Reconciling science and animal welfare

Laboratory animals
Dr Penny Hawkins
Dr Penny Hawkins
Dr Penny Hawkins, Deputy Head of the RSPCA Research Animals Department, outlines the complex ethical considerations involved in animal experimentation, and explains why a new EU directive could improve the situation

The mass media tends to present animal experimentation as a black-and-white debate, sensationally summed up as a battle between the balaclava and the lab coat. But outside the public arena, the debate has been much more constructive for many years.

The mass media tends to present animal experimentation as a black-and-white debate, sensationally summed up as a battle between the balaclava and the lab coat. But outside the public arena, the debate has been much more constructive for many years.
Dr Penny Hawkins
The RSPCA has long worked in 'the gap', building relationships and mutual trust with scientists. As you might expect, we seek to provide a prompting and challenging voice, ensuring that appropriate questions regarding the necessity and justification for animal use are always asked on a case-by-case basis. Our principal goal is replacement of all animal experiments with humane alternatives. However, we understand that, for a host of scientific, legal and practical reasons, progress is made in a series of steps. This pragmatic approach has led to a constructive dialogue and liaison with the scientific community, which has helped to achieve significant strides forward in the acceptance and implementation of the principles of the 3Rs for humane research – the Replacement of animal experiments with humane alternatives; Reduction in numbers to the minimum required for significant results; and Refinement of experimental procedures, housing and care to minimise suffering and improve welfare.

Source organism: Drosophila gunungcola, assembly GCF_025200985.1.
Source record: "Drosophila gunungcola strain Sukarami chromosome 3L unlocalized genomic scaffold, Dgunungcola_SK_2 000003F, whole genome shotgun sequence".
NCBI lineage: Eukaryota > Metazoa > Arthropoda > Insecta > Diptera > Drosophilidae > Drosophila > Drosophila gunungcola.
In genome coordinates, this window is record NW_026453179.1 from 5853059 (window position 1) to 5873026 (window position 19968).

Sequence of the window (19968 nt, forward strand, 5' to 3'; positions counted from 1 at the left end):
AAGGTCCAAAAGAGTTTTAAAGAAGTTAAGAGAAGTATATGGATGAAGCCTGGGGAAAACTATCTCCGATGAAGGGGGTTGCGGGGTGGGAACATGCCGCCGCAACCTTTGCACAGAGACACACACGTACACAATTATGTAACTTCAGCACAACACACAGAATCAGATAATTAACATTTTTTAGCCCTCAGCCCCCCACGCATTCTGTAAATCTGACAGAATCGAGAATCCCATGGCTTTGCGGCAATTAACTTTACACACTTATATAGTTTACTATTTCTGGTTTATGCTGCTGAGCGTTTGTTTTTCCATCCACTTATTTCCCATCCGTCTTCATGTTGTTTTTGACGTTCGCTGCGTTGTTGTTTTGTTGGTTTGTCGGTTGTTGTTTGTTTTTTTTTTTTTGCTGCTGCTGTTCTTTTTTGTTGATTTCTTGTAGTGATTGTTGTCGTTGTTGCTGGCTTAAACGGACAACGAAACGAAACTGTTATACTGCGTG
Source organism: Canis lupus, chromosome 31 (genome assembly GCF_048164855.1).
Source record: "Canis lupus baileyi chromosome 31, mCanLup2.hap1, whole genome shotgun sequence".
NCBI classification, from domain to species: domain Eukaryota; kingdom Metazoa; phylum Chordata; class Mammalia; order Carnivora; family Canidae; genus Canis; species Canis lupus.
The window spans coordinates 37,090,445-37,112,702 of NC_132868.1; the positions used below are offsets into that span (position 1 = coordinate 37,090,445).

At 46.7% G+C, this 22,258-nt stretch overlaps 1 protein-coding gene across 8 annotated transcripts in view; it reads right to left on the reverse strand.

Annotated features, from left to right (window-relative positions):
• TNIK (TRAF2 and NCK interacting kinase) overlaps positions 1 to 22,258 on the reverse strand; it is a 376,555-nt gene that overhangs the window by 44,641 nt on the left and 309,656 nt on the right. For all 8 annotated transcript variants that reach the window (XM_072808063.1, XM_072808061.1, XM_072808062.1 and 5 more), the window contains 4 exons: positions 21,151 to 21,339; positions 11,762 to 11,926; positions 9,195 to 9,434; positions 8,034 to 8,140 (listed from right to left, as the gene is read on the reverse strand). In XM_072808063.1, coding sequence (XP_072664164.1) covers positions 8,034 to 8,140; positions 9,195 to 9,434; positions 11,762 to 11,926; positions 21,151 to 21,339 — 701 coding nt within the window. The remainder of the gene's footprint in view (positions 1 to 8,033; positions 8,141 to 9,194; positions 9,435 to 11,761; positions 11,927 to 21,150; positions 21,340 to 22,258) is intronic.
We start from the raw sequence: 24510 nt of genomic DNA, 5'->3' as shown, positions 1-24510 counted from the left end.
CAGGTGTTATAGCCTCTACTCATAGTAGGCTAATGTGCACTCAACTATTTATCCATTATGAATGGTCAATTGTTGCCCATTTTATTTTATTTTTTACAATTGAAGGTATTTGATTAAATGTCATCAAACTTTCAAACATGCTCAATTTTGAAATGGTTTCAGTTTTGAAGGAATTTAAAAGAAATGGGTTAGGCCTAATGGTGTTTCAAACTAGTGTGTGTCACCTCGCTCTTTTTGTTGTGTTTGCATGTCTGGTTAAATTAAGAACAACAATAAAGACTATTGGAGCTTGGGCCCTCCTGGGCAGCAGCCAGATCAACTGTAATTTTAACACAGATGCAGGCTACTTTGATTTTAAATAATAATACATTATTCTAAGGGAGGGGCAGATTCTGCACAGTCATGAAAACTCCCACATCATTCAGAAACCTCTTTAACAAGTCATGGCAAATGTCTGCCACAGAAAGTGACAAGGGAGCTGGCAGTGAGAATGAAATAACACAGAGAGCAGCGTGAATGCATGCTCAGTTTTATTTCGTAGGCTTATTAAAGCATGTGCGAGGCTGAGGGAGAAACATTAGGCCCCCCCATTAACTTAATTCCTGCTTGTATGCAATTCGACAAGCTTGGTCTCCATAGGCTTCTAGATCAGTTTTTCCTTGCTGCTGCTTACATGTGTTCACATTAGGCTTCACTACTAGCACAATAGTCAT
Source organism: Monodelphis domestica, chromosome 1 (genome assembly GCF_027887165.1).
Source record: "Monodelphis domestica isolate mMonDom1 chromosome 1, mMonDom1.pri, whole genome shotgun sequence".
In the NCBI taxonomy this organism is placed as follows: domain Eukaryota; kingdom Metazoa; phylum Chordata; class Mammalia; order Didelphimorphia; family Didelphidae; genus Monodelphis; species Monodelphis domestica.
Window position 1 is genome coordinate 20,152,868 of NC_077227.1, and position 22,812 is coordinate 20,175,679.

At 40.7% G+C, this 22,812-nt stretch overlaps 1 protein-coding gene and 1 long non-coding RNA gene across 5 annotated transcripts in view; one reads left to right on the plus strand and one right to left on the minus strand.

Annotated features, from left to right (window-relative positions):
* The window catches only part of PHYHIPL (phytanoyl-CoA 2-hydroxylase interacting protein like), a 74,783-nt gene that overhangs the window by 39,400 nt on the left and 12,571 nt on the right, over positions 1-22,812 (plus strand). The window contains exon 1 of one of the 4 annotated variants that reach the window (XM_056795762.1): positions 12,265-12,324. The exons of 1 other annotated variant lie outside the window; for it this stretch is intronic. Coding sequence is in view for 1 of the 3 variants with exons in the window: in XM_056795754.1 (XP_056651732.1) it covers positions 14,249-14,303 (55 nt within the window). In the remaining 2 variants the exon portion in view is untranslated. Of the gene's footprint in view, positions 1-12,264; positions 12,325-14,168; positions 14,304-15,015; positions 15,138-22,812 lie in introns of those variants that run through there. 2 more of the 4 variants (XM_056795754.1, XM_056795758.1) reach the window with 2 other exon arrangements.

And now there is soon to be another opportunity for scientists and the RSPCA to make real improvements to the lives of laboratory animals. A new EU directive regulating the care and use of research animals is currently being transposed into UK law, ready for implementation on 1st January 2013. There are many aspects to this legislation, and the RSPCA is closely monitoring the transposition process and striving to ensure that the comparatively good standards associated with scientific research in this country are not eroded.

But one aspect of the directive is very welcome indeed, as it will provide highly relevant information about animal use that was previously unavailable. From next January, retrospective assessment of suffering will have to be carried out and reported for all scientific procedures using animals. This means that it will be possible for everyone involved to start building a picture of the levels of pain and suffering actually experienced by research animals in this and other EU countries.

Can't we do that already? Frankly, no. The current system requires researchers to predict the potential pain, suffering or distress that may be associated with each new project. The project is given a 'severity banding' that may be mild, moderate, substantial/severe, or unclassified (where the project is conducted under general anaesthesia and the animal never regains consciousness). Currently around 2 per cent of projects are listed as 'substantial'. But there is no way of knowing how many animals were used in each project, or whether they really did experience such high levels of suffering.